Secret Scientist: Lucia Burgio

Lucia Burgio: Senior objects analyst at the Victoria & Albert Museum

Like most scientists, Lucia works in a laboratory. However, Lucia’s role at the V&A bridges the divide between art and science. Her time is spent studying the materials used on works of art. Using her chemistry background, Lucia is able to analyse, for example, how and when paintings were constructed and thus learn more about the development of art throughout our history. In a collaboration with the National Gallery her work led to the discovery of an entirely unknown Chinese pigment, used on many of the Victoria and Albert Museum’s objects.

Have you always been interested in science?
Yes and no: when I was a kid I wanted to be a paediatrician, then an Egyptologist, then a Latin and ancient Greek scholar, then an astronomer, and finally I settled on chemistry.

How did you come to work at the V&A?
Serendipity, luck, and willpower, all blended together: I did a PhD which allowed me to combine my love for the classical world and my humanities background with pure science (I analysed medieval manuscripts with spectroscopic techniques). At the end of my PhD I realised I really wanted to be a scientist but work in the field of cultural heritage as well. Sending my CV to the scientific departments of the best museums in London (such as the V&A, the British Museum and the National Gallery) and the UK was only natural. I lucked out and was soon called to apply for a position in the Science Section at the V&A.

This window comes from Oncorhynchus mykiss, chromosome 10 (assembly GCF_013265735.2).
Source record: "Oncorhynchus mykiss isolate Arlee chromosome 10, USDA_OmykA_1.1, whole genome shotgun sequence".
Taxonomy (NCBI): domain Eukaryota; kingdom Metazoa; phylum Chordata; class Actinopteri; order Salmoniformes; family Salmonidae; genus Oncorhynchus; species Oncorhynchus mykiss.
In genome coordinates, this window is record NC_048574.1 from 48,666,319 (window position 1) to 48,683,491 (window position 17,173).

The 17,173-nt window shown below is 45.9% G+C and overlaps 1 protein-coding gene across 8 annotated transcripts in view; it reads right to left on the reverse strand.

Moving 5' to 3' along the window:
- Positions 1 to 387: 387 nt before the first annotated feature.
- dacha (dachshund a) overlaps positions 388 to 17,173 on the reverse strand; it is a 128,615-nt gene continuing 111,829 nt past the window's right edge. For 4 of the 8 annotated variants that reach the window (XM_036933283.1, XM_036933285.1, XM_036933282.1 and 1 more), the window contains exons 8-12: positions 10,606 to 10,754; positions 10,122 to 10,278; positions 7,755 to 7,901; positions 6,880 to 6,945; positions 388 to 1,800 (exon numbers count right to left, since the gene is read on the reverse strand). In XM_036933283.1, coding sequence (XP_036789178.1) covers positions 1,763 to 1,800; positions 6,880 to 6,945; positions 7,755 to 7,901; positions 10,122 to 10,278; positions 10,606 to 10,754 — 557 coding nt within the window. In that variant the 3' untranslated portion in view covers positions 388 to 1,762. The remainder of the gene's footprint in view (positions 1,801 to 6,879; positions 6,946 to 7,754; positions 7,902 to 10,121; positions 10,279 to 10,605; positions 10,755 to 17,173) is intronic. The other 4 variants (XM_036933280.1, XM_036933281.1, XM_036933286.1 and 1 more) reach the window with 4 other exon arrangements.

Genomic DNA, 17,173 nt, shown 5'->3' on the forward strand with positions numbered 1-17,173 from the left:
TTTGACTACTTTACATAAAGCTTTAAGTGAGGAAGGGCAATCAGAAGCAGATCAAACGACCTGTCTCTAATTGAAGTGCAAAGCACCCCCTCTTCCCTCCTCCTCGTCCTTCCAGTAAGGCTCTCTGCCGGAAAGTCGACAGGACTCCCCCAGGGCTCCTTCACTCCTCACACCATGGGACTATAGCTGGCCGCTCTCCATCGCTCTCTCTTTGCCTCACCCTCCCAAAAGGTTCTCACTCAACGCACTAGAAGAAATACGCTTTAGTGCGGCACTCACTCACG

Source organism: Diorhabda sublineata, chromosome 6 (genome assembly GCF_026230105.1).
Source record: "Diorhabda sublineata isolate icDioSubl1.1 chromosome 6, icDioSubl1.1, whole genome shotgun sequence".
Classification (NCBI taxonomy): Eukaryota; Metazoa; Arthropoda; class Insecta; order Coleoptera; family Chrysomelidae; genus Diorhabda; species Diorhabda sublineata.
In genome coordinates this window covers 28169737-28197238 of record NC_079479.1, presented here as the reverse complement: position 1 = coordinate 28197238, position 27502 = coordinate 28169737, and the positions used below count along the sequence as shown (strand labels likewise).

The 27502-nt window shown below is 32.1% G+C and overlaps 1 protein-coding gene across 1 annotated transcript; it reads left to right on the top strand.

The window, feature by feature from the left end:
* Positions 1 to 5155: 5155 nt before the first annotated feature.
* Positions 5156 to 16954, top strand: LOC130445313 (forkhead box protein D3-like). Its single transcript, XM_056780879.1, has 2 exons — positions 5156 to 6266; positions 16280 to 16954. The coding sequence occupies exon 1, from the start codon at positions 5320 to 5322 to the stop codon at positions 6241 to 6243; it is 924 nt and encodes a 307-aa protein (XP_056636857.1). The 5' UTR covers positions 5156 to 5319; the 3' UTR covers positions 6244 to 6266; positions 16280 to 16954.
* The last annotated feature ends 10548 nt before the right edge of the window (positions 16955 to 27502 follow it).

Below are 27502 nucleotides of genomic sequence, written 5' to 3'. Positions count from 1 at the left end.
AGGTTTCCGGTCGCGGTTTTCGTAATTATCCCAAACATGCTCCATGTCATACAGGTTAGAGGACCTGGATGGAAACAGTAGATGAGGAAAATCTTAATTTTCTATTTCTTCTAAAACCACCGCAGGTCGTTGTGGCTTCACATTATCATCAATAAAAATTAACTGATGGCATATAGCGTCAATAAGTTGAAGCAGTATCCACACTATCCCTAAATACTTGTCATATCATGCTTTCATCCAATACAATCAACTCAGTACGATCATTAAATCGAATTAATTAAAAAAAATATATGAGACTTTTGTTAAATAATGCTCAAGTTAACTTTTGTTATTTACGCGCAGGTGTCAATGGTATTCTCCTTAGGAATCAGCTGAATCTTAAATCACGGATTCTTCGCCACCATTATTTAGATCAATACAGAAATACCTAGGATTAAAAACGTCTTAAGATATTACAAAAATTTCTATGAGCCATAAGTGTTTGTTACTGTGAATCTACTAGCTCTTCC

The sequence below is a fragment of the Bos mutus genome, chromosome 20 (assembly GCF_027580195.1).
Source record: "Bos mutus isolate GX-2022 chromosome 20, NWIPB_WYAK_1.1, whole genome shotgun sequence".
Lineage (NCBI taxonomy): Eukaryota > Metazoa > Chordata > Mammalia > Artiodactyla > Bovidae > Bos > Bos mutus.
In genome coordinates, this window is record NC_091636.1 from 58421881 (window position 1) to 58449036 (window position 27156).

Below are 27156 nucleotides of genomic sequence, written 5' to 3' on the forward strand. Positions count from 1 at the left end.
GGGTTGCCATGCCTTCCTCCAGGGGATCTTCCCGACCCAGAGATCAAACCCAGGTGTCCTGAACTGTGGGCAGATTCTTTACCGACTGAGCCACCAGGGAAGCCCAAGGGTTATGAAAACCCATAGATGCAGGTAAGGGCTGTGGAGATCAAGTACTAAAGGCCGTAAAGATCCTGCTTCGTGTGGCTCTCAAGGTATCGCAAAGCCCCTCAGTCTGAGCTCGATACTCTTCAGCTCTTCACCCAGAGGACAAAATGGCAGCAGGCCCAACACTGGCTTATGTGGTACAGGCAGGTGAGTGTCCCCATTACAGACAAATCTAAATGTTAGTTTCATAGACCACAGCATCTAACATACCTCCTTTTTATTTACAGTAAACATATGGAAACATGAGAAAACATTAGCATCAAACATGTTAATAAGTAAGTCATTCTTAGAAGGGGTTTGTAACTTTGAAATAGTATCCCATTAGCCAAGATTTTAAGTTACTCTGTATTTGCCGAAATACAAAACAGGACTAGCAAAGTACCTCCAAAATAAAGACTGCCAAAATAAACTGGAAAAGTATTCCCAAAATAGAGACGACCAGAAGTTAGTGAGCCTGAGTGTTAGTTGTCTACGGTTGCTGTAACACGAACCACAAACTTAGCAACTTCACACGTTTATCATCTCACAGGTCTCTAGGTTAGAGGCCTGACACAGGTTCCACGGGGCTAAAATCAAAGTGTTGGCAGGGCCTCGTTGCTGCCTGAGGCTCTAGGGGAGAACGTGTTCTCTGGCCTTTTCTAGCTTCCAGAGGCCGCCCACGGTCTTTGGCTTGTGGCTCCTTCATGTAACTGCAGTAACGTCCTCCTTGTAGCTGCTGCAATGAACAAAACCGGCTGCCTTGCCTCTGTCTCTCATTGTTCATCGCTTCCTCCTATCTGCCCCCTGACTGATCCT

What does a typical day in your working life consist of?
There is no typical day, this is the beauty of my job. I normally work in a laboratory within the museum, and deal with the scientific analysis of museum objects, so one day I may have to analyse the alloy of an ancient metal sculpture, the next I may have to look at the ink of a manuscript of Dickens’ David Copperfield. I am also called to collaborate with other British and international institutions, to help with the analysis, dating and authentication of their objects. It’s a bit like the TV show CSI, except that I do not go to work with full make-up, high heels and designer clothes. Public transport in London is not compatible with such a glamorous attire!

What excites you the most about your job?
Physically touching history every day. Nothing beats the thrill of being asked to find out more about masterpieces, or real tangible objects which link us to our past.

Could you tell us about something cool you have been involved with recently?
I discovered a new Chinese pigment on many V&A objects, which no one had characterised before. It looks spookily like green fish roe, and it is really pretty when you look at it under a microscope! In an age when pretty much every artists’ material has already been studied thoroughly, I joined forces with the National Gallery and we pooled together our equipment and expertise in order to find out more about this mysterious green pigment.

How does your work impact on people’s daily lives?
Any conservation scientist can add to the knowledge of our cultural heritage and we can help taking care of our treasures, keeping them whole for the enjoyment of the public and preserving them for the appreciation of future generations.

This is one of a series of interviews conducted by the British Science Association for National Science & Engineering Week 2011 and published here with thanks.

The British Science Association is the UK’s nationwide, open membership organisation that exists to advance the public understanding, accessibility and accountability of the sciences and engineering. Established in 1831, the British Science Association organises major initiatives across the UK, including National Science and Engineering Week, the annual British Science Festival, programmes of regional and local events, and an extensive programme for young people in schools and colleges. The Association also organises specific activities for the science communication community in the UK through its Science in Society programme. For more information, please visit the British Science Association website.

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